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I have designed a uploaded file handling as follow:

The UploadFileHandler is the main class providing checking methods.

public class UploadedFileHandler {

    public static void handleUploadedFile(String fileName) {
        try {
        } catch (BadUploadedFileException ex) {

    private static void checkFile(String fileName) {
        new UploadedFileChecker(fileName).check();

    private static void deleteFile(String fileName) {
        //...code to delete the file.

And the UploadedFileChecker do the checking.

public class UploadedFileChecker {
    private String fileName;

    public UploadedFileChecker(String fileName) {
        this.fileName = fileName;

    public void check() throws BadUploadedFileException {

    private void checkFileFormat() {
       // if file format unsupported
       throw new BadUploadedFileException();

    private void scanVirus() {
        // if contains virus
        throw new BadUploadedFileException();

And the BadUploadedFileException is declared as follow:

public class BadUploadedFileException extends RuntimException {


I let it extend RuntimeException because it makes the code in UploadedFileChecker clean, but doing this make it an unchecked exception. Thus, the catch in handleUploadedFile is inapproriate since we should not catch unchecked exceptions.

My question is, should I catch the BadUploadedFileException or make it extends Exception and append "throws BadUploadedFileException" to every method of UploadedFileChecker.

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6 Answers 6

up vote 2 down vote accepted

Exceptions should be used for exceptional conditions. Things that you don't expect to happen.

You shouldn't use them for conditional logic.

Josh Bloch outlines that specifically in his book, which is quite good and a must-have IMHO:

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Agreed, this is correct. If it's possible to use conditional logic to avoid exceptions, do it. void checkFileFormat should be boolean isValidFormat(), and void scanVirus() should be boolean hasVirus(). If you can, do these automatically on construction since it's a handler, and then just give the user these things which have already been evaluated. –  Chris Dennett May 26 '11 at 21:04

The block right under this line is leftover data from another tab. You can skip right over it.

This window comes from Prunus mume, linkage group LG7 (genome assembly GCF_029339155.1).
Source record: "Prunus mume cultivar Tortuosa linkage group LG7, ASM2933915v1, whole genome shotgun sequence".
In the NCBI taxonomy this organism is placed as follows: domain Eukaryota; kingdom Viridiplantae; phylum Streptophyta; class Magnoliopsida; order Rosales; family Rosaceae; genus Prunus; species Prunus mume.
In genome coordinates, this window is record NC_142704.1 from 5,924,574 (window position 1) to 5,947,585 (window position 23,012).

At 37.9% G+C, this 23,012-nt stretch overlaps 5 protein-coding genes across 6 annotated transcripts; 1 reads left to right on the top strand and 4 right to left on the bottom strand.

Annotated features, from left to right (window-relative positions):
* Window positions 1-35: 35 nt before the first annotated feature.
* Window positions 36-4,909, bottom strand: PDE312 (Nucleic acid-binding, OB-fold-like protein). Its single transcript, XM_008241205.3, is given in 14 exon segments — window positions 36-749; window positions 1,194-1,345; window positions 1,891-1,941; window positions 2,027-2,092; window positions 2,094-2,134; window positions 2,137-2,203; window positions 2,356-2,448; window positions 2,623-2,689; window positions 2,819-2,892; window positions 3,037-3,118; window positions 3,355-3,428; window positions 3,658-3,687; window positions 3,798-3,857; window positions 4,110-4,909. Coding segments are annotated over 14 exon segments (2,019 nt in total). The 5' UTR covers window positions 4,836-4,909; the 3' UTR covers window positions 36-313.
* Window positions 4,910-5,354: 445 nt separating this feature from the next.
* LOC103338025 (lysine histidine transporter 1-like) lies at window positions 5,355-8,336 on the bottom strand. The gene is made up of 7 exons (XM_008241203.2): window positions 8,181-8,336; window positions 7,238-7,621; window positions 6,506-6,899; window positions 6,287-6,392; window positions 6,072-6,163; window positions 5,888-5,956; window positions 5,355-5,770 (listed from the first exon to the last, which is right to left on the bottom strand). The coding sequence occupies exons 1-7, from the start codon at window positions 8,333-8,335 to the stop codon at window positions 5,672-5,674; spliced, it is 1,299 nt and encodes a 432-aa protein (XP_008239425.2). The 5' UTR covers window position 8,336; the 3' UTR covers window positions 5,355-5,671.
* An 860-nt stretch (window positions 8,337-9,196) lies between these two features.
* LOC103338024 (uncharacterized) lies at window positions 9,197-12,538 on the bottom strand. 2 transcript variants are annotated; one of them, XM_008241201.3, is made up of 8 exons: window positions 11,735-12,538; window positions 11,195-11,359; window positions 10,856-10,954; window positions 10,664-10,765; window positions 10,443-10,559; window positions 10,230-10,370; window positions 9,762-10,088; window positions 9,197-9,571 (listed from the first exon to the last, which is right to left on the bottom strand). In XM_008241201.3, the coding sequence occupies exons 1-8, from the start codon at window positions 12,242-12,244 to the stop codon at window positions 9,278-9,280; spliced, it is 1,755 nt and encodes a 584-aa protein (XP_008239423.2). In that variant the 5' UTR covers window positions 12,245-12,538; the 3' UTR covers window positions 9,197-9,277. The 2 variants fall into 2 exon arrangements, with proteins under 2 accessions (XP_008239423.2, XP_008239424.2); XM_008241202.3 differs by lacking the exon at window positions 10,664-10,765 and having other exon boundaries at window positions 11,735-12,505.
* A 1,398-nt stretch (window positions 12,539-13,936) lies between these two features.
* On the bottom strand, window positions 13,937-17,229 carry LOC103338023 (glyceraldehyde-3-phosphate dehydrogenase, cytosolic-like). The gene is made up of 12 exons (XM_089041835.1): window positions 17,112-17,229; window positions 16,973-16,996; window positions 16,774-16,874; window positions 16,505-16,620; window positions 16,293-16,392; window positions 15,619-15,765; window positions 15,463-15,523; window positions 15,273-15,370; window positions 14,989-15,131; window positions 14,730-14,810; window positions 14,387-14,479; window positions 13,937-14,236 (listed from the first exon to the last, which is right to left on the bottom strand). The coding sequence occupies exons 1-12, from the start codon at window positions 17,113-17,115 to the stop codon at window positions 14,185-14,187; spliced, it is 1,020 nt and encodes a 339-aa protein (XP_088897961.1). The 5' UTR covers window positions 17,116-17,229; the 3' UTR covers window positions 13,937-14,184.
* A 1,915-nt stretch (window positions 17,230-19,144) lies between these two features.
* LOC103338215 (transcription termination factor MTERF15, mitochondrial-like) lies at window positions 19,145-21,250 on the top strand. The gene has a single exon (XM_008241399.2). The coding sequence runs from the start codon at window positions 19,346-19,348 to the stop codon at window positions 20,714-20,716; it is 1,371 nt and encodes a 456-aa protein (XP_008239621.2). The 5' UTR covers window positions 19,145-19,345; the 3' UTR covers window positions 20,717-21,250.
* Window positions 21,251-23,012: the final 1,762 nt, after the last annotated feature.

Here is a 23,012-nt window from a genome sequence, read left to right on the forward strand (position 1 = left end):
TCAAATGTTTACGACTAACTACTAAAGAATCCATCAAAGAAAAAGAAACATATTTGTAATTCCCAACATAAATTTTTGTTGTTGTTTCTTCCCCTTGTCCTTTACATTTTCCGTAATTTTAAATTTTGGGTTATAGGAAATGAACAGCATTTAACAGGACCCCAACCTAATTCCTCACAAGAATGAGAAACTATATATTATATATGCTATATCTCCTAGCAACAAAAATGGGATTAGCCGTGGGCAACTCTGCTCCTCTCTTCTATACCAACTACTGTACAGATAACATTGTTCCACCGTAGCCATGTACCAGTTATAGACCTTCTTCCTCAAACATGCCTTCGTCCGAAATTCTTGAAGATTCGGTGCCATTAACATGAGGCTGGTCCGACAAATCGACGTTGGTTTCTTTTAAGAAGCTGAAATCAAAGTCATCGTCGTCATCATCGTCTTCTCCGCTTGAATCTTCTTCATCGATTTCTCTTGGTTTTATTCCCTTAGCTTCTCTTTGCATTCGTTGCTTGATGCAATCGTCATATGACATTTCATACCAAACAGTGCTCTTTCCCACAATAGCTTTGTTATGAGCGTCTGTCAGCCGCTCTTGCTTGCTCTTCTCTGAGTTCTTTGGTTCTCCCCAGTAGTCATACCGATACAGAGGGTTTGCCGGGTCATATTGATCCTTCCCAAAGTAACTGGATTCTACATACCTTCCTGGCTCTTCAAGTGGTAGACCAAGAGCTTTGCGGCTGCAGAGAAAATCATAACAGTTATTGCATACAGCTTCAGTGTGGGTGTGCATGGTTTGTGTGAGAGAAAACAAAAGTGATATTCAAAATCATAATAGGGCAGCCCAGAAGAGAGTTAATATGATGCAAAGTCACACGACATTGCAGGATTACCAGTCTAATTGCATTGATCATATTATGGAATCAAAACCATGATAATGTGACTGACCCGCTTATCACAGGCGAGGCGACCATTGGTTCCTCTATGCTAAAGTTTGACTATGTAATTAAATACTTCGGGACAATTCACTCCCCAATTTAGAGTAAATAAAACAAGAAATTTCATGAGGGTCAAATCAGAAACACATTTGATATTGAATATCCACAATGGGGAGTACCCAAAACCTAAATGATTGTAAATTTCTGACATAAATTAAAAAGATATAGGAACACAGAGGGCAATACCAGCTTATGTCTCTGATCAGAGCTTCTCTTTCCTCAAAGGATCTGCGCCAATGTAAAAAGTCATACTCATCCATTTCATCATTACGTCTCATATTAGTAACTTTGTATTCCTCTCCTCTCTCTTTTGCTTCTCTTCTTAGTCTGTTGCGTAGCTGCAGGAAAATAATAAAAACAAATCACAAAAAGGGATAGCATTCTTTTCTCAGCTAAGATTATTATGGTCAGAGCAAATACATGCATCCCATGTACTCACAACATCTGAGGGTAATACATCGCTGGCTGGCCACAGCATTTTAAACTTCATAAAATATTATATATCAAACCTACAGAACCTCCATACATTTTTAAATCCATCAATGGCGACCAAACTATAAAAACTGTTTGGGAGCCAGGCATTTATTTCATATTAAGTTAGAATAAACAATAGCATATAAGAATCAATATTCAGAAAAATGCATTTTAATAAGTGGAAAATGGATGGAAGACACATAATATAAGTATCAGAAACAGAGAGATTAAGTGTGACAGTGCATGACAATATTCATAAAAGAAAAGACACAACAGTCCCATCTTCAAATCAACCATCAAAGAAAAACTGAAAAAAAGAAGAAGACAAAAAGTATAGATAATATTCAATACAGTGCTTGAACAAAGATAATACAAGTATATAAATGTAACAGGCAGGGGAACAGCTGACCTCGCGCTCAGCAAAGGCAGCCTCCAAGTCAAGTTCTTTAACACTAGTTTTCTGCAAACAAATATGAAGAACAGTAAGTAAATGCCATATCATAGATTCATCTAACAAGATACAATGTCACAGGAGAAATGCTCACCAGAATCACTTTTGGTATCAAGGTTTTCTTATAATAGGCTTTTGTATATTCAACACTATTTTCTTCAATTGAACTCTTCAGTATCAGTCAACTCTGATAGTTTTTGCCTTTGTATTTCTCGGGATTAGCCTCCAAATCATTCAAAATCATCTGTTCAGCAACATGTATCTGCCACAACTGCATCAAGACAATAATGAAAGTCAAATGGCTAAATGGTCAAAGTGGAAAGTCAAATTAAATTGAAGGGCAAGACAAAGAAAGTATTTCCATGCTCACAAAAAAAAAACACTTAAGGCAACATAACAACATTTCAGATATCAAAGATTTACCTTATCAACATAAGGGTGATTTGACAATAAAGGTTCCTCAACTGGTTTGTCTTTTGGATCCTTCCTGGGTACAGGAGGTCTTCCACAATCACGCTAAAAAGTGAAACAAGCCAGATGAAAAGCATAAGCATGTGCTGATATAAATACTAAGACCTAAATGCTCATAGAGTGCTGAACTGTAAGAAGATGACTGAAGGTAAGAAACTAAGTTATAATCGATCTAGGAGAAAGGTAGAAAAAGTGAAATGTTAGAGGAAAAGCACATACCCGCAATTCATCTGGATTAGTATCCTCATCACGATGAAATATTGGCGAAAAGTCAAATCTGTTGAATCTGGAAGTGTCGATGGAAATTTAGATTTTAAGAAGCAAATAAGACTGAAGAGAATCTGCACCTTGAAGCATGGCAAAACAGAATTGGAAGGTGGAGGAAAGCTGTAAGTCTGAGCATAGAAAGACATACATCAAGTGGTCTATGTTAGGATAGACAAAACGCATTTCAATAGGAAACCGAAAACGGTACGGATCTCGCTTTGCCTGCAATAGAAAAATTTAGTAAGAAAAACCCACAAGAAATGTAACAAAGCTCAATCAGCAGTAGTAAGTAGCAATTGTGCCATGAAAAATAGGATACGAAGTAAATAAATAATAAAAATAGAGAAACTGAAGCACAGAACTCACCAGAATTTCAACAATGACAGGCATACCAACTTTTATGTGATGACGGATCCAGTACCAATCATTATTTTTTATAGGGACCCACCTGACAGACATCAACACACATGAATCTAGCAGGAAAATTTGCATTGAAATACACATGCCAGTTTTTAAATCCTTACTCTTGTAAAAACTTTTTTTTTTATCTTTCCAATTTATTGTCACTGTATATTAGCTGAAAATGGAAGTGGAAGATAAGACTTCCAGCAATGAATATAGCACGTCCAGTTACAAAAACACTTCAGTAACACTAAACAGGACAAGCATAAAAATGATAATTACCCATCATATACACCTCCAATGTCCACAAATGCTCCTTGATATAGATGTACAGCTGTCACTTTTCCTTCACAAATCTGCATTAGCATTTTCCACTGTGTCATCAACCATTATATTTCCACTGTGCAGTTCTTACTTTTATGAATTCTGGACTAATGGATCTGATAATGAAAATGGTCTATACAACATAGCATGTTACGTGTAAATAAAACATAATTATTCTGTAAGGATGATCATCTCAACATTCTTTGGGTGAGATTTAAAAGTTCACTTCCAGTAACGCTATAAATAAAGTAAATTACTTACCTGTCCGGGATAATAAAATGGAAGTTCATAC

Thanks Chris - perfect examples. –  Brian Roach May 26 '11 at 21:07
since we should not catch unchecked exceptions.

There is no such rule. You catch any exceptions whenever you know what to do with it.

However, one must never catch Errors!

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I think you'd be better off making check() return a boolean.
I believe that'll make the code look cleaner, and like Brian said- exceptions aren't really for logic- they're for when something goes unexpectedly wrong.

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are you going to do anything if you get an exception? If not, let it bubble. If you are then you can certainly catch an uncheck exception.

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Personally, I think it should be a checked exception. You should prob. throw it from each file handling method and catch it in UploadedFileHandler, handling it appropriately, if you need different handling logic then split BadUploadedFileException into a number of different types of exceptions.

More information on checked and unchecked exceptions here.

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The last option would be preferable. I don't think it makes the code much harder to read, and at least you (and your colleagues in upcoming versions) will be remembering to handle it.

Besides that, it is certainly not forbidden to catch Exceptions derived from RuntimeException. Catching RuntimeException or Exception on the other hand should only be done in main methods and suchlike (it could be an OutOfMemoryException!).

If you use explicit RuntimeExceptions, don't use a "throws" keyword in the method specification but do include them in the JavaDoc if they seem important.

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Adding comment on my own answer: I think brian is right, this is not an exception for this use case. As you are explicitly checking for the format and virus, it is not an exception if you find one. Try and avoid throwing unnecessary exceptions (if only to allow you to debug without them). –  Maarten Bodewes May 26 '11 at 21:08

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